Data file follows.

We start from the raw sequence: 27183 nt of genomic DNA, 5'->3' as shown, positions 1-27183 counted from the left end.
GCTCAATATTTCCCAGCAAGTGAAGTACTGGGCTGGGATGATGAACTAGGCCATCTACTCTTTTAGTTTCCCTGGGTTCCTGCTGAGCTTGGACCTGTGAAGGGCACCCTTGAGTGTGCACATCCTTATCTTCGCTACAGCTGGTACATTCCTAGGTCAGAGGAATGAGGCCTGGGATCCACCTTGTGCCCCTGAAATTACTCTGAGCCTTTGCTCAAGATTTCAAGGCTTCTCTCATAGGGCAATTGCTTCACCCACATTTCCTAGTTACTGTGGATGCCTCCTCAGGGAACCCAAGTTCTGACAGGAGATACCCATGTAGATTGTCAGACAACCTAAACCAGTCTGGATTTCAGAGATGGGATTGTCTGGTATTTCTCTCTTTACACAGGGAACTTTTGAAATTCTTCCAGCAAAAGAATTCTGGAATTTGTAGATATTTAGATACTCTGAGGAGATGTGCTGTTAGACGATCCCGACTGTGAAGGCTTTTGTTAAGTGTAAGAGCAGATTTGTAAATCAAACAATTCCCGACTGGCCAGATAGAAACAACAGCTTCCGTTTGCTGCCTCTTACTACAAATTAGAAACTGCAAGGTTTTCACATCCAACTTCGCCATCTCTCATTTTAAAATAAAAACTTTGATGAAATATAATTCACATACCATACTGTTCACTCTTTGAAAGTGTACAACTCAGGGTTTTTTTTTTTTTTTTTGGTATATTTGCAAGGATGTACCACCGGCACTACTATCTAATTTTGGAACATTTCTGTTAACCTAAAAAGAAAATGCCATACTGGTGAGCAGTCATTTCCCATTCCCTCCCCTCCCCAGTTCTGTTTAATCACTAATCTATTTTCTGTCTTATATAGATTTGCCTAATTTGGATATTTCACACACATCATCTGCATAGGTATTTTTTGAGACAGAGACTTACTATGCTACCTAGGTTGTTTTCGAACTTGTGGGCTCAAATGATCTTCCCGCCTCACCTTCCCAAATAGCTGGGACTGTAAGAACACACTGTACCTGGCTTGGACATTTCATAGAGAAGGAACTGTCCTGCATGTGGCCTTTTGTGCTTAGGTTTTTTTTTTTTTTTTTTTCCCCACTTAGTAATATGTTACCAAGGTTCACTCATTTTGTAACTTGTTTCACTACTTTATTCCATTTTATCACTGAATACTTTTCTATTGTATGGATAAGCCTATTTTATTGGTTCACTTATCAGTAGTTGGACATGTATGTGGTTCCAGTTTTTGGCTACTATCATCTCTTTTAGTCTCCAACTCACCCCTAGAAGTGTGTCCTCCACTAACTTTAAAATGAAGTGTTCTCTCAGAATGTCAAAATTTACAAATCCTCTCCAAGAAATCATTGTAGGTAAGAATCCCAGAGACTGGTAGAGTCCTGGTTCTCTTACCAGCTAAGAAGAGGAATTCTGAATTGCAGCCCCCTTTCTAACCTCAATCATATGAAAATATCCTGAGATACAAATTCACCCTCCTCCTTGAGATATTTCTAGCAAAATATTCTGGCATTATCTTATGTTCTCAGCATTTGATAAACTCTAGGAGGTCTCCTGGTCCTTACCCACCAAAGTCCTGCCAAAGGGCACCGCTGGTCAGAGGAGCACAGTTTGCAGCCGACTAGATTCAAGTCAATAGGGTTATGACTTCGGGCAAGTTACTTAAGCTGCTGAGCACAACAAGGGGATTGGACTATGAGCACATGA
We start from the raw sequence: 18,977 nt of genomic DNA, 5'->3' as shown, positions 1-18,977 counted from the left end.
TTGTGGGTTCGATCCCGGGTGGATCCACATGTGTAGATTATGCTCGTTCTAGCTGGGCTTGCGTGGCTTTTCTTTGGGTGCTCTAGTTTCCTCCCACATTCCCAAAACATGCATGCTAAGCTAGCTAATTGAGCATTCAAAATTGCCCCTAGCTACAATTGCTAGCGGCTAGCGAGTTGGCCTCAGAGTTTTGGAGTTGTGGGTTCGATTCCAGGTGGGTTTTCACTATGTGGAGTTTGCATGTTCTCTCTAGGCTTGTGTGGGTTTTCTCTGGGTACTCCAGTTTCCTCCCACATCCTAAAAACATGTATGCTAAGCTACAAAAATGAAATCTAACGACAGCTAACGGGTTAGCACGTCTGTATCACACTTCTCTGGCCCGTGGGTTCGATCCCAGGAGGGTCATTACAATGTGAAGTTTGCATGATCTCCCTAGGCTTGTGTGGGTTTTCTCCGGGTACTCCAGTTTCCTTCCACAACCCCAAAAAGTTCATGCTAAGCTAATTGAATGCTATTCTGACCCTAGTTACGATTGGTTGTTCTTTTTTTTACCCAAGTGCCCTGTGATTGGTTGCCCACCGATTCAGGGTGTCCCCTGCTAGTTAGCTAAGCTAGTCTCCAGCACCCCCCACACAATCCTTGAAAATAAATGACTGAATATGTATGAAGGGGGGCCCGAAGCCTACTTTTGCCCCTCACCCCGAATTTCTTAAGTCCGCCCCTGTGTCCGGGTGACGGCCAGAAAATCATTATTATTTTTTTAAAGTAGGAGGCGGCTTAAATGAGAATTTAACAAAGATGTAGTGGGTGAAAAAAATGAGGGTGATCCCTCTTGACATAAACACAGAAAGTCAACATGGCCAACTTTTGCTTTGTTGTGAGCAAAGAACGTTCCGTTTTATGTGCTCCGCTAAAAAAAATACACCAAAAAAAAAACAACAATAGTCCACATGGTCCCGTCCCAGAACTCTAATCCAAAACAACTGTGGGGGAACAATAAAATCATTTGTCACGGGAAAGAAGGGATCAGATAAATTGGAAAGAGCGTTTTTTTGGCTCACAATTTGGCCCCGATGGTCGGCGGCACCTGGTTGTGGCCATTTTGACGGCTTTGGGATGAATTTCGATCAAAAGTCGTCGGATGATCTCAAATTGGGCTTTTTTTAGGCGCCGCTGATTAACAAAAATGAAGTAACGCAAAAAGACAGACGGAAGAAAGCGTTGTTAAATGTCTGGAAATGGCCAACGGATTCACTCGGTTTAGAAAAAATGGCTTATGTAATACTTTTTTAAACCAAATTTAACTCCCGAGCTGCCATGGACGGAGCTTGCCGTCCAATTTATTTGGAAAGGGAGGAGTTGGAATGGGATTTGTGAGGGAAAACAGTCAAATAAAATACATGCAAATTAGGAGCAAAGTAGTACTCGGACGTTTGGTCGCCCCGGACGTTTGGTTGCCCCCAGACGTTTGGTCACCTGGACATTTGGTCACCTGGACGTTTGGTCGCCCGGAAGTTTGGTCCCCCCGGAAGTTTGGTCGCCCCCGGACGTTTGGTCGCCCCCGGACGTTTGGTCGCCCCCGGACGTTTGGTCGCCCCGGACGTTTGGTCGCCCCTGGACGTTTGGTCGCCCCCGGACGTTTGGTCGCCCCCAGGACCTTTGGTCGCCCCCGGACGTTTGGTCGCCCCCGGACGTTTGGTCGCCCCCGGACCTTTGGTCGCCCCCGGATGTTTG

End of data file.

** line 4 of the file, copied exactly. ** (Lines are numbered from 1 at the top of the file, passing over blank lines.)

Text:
TTGTGGGTTCGATCCCGGGTGGATCCACATGTGTAGATTATGCTCGTTCTAGCTGGGCTTGCGTGGCTTTTCTTTGGGTGCTCTAGTTTCCTCCCACATTCCCAAAACATGCATGCTAAGCTAGCTAATTGAGCATTCAAAATTGCCCCTAGCTACAATTGCTAGCGGCTAGCGAGTTGGCCTCAGAGTTTTGGAGTTGTGGGTTCGATTCCAGGTGGGTTTTCACTATGTGGAGTTTGCATGTTCTCTCTAGGCTTGTGTGGGTTTTCTCTGGGTACTCCAGTTTCCTCCCACATCCTAAAAACATGTATGCTAAGCTACAAAAATGAAATCTAACGACAGCTAACGGGTTAGCACGTCTGTATCACACTTCTCTGGCCCGTGGGTTCGATCCCAGGAGGGTCATTACAATGTGAAGTTTGCATGATCTCCCTAGGCTTGTGTGGGTTTTCTCCGGGTACTCCAGTTTCCTTCCACAACCCCAAAAAGTTCATGCTAAGCTAATTGAATGCTATTCTGACCCTAGTTACGATTGGTTGTTCTTTTTTTTACCCAAGTGCCCTGTGATTGGTTGCCCACCGATTCAGGGTGTCCCCTGCTAGTTAGCTAAGCTAGTCTCCAGCACCCCCCACACAATCCTTGAAAATAAATGACTGAATATGTATGAAGGGGGGCCCGAAGCCTACTTTTGCCCCTCACCCCGAATTTCTTAAGTCCGCCCCTGTGTCCGGGTGACGGCCAGAAAATCATTATTATTTTTTTAAAGTAGGAGGCGGCTTAAATGAGAATTTAACAAAGATGTAGTGGGTGAAAAAAATGAGGGTGATCCCTCTTGACATAAACACAGAAAGTCAACATGGCCAACTTTTGCTTTGTTGTGAGCAAAGAACGTTCCGTTTTATGTGCTCCGCTAAAAAAAATACACCAAAAAAAAAACAACAATAGTCCACATGGTCCCGTCCCAGAACTCTAATCCAAAACAACTGTGGGGGAACAATAAAATCATTTGTCACGGGAAAGAAGGGATCAGATAAATTGGAAAGAGCGTTTTTTTGGCTCACAATTTGGCCCCGATGGTCGGCGGCACCTGGTTGTGGCCATTTTGACGGCTTTGGGATGAATTTCGATCAAAAGTCGTCGGATGATCTCAAATTGGGCTTTTTTTAGGCGCCGCTGATTAACAAAAATGAAGTAACGCAAAAAGACAGACGGAAGAAAGCGTTGTTAAATGTCTGGAAATGGCCAACGGATTCACTCGGTTTAGAAAAAATGGCTTATGTAATACTTTTTTAAACCAAATTTAACTCCCGAGCTGCCATGGACGGAGCTTGCCGTCCAATTTATTTGGAAAGGGAGGAGTTGGAATGGGATTTGTGAGGGAAAACAGTCAAATAAAATACATGCAAATTAGGAGCAAAGTAGTACTCGGACGTTTGGTCGCCCCGGACGTTTGGTTGCCCCCAGACGTTTGGTCACCTGGACATTTGGTCACCTGGACGTTTGGTCGCCCGGAAGTTTGGTCCCCCCGGAAGTTTGGTCGCCCCCGGACGTTTGGTCGCCCCCGGACGTTTGGTCGCCCCCGGACGTTTGGTCGCCCCGGACGTTTGGTCGCCCCTGGACGTTTGGTCGCCCCCGGACGTTTGGTCGCCCCCAGGACCTTTGGTCGCCCCCGGACGTTTGGTCGCCCCCGGACGTTTGGTCGCCCCCGGACCTTTGGTCGCCCCCGGATGTTTG